A Homebuyer Report also known as a RICS Level 2  Survey, is a document that describes any obvious defects at the property. The report will give a representation of the current condition of the property and how much you can expect to spend on repairs. It may also provide you with the grounds to negotiate a better price.  There are three different types of Home surveys, which provide different levels of detail. 

What is a Homebuyers Report and what is included?

A thorough visual inspection of the property, including both interior and exterior aspects, to identify any visible defects or areas of concern.

An estimation of the property's market value, which can help buyers determine if the asking price is fair. 

Visual appraisal of services such as gas, electricity, water and drainage.

“Traffic light grading system”: The surveyor usually assigns a condition rating to different parts of the property, highlighting areas that may need attention or repairs. The report should detail any significant defects or structural problems found during the inspection, as well as minor issues that may require attention. The report will also include any limitations to the surveyor's inspection, such as inaccessible areas or concealed defects that were not visible during the inspection.

Recommendations: The surveyor may provide recommendations for necessary repairs or maintenance work that should be carried out to ensure the property's safety.

Common Defects

Defects such as cracks, sloping floors and doorways indicate potential structural issues. Structural issues can be costly so it is important to seek advice from a qualified surveyor.

Roof defects such as missing or damaged shingles, signs of water leaks, and sagging areas. Roof repairs can be costly, so it's essential to assess the roof's condition carefully.

Japanese Knotweed is an extremely invasive plant that is expensive to exterminate. The roots can burrow through garden walls and outbuildings making them unstable. It is important to identify early on to prevent severe damage.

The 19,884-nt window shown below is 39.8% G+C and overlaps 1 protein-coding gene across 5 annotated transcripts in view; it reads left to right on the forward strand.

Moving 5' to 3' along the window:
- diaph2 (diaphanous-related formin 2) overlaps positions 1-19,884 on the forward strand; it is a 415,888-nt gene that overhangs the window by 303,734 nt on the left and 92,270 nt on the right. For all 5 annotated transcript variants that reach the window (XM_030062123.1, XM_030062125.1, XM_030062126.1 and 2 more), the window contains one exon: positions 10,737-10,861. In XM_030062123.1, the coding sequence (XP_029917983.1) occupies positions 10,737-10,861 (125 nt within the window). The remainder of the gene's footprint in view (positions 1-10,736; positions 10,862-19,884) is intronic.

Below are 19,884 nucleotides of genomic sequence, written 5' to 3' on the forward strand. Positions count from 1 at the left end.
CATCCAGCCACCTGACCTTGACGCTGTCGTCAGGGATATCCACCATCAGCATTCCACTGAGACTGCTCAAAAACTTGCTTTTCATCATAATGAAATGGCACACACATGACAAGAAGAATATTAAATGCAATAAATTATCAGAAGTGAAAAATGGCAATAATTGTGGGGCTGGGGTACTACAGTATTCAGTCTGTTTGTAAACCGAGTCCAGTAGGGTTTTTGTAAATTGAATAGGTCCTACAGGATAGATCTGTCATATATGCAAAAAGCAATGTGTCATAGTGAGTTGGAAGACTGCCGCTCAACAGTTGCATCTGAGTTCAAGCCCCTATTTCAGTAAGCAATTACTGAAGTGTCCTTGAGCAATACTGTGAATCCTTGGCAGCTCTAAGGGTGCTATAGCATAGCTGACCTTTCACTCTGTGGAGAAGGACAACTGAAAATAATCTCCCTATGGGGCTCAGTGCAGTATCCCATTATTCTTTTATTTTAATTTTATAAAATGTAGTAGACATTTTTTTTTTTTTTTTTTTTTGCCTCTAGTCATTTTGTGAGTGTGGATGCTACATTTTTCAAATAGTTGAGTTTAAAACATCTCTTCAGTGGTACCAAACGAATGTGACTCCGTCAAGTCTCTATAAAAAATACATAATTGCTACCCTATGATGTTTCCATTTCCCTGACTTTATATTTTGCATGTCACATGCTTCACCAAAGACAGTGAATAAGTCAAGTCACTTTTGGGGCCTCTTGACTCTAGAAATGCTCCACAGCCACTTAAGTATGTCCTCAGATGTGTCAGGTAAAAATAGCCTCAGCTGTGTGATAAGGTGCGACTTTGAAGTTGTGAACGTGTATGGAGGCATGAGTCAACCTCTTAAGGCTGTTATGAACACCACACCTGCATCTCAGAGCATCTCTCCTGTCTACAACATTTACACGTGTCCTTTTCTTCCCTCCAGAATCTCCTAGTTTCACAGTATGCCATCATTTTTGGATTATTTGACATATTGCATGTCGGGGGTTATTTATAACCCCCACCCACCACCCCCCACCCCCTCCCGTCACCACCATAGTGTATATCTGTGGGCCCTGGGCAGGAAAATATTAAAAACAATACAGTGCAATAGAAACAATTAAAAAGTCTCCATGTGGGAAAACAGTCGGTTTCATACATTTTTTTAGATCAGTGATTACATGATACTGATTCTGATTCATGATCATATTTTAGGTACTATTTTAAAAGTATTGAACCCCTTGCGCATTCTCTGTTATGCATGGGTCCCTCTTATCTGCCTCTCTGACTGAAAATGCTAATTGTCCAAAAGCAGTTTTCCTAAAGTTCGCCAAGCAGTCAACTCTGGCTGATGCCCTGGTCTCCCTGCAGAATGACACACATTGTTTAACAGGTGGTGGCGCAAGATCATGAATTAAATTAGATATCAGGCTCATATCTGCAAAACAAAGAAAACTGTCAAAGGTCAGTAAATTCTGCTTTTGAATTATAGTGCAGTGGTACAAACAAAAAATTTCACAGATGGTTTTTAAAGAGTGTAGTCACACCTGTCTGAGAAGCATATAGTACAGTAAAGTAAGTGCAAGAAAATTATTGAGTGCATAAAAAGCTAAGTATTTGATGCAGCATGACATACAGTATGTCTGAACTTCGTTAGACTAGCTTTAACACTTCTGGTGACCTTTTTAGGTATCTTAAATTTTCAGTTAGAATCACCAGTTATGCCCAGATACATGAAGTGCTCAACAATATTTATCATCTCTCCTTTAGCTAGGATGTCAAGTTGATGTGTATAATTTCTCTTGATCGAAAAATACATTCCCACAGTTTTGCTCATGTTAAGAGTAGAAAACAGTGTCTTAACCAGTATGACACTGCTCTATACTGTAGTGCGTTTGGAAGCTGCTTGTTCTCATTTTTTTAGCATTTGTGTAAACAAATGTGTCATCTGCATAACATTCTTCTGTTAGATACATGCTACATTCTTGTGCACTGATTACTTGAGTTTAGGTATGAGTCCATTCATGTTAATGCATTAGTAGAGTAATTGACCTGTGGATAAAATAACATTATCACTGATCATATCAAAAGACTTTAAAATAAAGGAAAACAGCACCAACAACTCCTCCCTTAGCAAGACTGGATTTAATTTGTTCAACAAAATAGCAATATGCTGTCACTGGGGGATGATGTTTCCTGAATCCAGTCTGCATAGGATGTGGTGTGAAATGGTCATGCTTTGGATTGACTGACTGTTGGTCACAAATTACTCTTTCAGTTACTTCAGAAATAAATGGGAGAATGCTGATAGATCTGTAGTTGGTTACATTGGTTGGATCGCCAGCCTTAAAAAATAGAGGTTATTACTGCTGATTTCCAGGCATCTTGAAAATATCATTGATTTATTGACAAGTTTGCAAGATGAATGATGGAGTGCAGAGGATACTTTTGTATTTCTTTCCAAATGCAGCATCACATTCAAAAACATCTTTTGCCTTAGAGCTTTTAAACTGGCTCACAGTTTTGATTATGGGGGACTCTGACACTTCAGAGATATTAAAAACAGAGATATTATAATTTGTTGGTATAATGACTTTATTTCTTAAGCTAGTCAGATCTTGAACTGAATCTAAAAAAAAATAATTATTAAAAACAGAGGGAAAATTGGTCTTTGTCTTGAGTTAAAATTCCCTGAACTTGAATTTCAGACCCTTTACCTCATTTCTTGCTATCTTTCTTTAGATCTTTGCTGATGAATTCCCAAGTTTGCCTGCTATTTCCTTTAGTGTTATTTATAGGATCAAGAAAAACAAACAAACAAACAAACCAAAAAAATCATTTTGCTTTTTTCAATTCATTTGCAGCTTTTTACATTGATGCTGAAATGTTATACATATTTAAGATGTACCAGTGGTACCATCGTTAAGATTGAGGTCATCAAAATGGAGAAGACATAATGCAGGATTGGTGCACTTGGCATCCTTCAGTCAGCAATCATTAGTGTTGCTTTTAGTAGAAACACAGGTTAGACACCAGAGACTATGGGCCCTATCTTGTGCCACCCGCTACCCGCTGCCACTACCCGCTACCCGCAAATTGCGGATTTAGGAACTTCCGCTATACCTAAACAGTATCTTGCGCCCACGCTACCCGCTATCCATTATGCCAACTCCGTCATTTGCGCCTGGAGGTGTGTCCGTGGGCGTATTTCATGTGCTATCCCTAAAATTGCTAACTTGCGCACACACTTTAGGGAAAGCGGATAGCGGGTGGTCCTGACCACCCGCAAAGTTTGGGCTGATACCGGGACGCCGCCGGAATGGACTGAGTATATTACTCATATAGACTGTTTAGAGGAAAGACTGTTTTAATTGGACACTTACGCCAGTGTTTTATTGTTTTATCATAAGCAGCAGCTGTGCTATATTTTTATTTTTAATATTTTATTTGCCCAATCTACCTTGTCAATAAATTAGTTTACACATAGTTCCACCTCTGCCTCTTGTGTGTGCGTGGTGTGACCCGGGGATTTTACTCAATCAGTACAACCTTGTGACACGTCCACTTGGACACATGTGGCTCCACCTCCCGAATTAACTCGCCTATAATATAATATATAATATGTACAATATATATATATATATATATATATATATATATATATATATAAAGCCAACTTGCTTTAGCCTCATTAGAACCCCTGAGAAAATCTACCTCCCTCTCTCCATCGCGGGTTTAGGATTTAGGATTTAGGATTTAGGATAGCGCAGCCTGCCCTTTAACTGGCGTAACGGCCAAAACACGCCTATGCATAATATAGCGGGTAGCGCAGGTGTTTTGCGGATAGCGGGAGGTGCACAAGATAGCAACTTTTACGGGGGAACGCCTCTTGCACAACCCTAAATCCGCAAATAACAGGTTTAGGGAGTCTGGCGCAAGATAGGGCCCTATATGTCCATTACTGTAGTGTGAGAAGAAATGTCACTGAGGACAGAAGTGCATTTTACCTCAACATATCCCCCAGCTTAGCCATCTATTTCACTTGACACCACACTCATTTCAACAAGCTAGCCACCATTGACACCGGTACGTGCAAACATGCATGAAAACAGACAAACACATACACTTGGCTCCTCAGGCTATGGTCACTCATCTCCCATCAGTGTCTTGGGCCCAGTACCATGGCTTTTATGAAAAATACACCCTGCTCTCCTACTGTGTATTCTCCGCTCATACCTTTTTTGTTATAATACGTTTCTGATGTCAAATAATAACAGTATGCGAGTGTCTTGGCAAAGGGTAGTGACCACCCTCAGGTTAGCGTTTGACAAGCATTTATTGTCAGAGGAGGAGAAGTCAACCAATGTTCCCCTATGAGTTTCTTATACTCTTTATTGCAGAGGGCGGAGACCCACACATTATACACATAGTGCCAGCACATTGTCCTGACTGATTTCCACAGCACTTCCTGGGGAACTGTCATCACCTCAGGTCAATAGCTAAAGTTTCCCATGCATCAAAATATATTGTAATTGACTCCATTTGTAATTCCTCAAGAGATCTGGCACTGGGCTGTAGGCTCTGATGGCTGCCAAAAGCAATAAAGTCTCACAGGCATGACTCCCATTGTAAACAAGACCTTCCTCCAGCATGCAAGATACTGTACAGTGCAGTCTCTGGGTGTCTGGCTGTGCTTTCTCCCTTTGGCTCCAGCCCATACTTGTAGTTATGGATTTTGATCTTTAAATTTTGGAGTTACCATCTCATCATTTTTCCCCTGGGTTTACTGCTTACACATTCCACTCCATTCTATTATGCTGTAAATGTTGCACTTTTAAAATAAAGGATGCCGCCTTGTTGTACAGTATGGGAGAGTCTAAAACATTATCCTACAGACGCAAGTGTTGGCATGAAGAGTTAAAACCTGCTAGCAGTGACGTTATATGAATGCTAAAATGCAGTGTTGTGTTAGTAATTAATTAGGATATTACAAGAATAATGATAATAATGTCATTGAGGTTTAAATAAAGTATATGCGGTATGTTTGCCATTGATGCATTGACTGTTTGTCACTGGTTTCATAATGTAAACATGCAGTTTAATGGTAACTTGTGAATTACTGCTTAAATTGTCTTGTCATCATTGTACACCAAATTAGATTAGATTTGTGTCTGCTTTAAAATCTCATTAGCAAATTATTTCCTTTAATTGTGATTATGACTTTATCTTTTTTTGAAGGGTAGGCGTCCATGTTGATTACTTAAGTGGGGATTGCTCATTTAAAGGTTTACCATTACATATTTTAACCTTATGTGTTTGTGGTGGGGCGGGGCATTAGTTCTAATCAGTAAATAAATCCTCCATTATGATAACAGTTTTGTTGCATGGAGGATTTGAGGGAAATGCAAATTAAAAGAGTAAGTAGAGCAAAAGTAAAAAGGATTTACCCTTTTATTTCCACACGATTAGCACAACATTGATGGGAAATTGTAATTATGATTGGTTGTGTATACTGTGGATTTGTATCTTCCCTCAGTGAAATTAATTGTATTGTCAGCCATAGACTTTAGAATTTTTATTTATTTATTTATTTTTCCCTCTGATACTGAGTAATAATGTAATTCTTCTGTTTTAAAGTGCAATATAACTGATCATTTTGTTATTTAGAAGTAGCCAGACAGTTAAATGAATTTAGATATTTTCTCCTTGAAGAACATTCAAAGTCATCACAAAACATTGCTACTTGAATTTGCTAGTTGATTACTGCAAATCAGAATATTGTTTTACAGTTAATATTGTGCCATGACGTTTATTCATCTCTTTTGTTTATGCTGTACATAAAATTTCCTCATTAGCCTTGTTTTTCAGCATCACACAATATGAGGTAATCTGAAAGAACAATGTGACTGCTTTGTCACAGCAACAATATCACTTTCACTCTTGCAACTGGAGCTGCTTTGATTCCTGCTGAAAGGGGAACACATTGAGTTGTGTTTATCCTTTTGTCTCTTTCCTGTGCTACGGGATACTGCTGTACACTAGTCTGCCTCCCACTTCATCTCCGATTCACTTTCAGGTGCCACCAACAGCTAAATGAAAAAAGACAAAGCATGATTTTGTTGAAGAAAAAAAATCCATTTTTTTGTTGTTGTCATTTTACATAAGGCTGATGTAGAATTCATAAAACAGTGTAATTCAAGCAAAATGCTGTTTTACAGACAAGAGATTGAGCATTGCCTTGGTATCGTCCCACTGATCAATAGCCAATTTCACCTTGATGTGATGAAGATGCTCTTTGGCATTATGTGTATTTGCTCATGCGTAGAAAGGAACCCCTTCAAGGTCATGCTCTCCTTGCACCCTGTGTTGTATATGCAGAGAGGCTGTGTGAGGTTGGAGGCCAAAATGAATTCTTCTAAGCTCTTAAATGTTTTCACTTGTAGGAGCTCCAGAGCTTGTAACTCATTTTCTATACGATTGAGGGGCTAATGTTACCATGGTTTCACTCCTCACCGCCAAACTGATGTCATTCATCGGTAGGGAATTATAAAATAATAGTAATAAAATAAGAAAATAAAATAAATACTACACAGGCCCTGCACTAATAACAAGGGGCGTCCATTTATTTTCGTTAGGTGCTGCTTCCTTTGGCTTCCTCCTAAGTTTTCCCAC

Water stains on walls or ceilings, musty smells, and peeling paint can be signs of water Ingress or dampness issues, which could lead to mould growth and cause health hazards.  It is a defect that can be easily hidden and easily prevented. 

Pests such as beetles and woodworm eat through the timber aspects of the property, causing significant damage. 

Different Home Surveys

RICS Homebuyer Report (Rick Level 2)

Typically suited to conventional residential properties that are in fair condition. The report highlights issues affecting the property and advises on maintenance repairs and costs. The report may also include an estimate of how much the property would cost to rebuild if it were demolished.  This report uses a traffic light system for ease of understanding. Essentially the RICS Qualified Surveyor will rate the severity of the defect using Red, Amber and green.

  • Green: Condition Rating(CR1) – No Repair needed.
  • Amber: Condition Rating 2 (CR2) – Defect that requires repair or replacement, not considered urgent. 
  • Red: Condition Rating 3 (CR3) – Serious defect requires immediate repair. 

Home Condition Report (Ricks Level 1)

The most basic of the three, you won't receive advice or valuation. The report will include key aspects of the property's condition. Checks on the services, such as water, gas and electricity will be included in the report.  HCRs are best suited to newer residential properties.

Building Survey (Ricks Level 3)

Also known as a structural survey, it provides detail on the property’s condition. The report will include superficial and structural defects and will advise on what problems need addressing and the outcome if they are not addressed. They are typically used for older buildings. 


In this blog, we have discussed the significance of the HomeBuyer's Report. This report is an indispensable tool for home buyers, providing a detailed property inspection to reveal any visible defects or potential concerns. It also offers a professional RICS valuation to help determine a fair market price, ensuring a smooth negotiation process. The Homebuyer’s Report identifies defects and recommends necessary repairs.  Homebuyer Report will highlight any red flags and provide enough information to decide the next steps. Such as;

  • Commissioning further specialist surveys.
  • Finding out from the seller if any guarantees are in place that could cover the defects noted.
  • If the works are major or costs are unclear, then get further quotes from a contractor to determine how much it would cost to fix.
  • These quotes can then be used to try to renegotiate with the seller. 

Although Homebuyer Reports may just feel like another expense, they are worth considering. They help you avoid any costly surprises down the line. 

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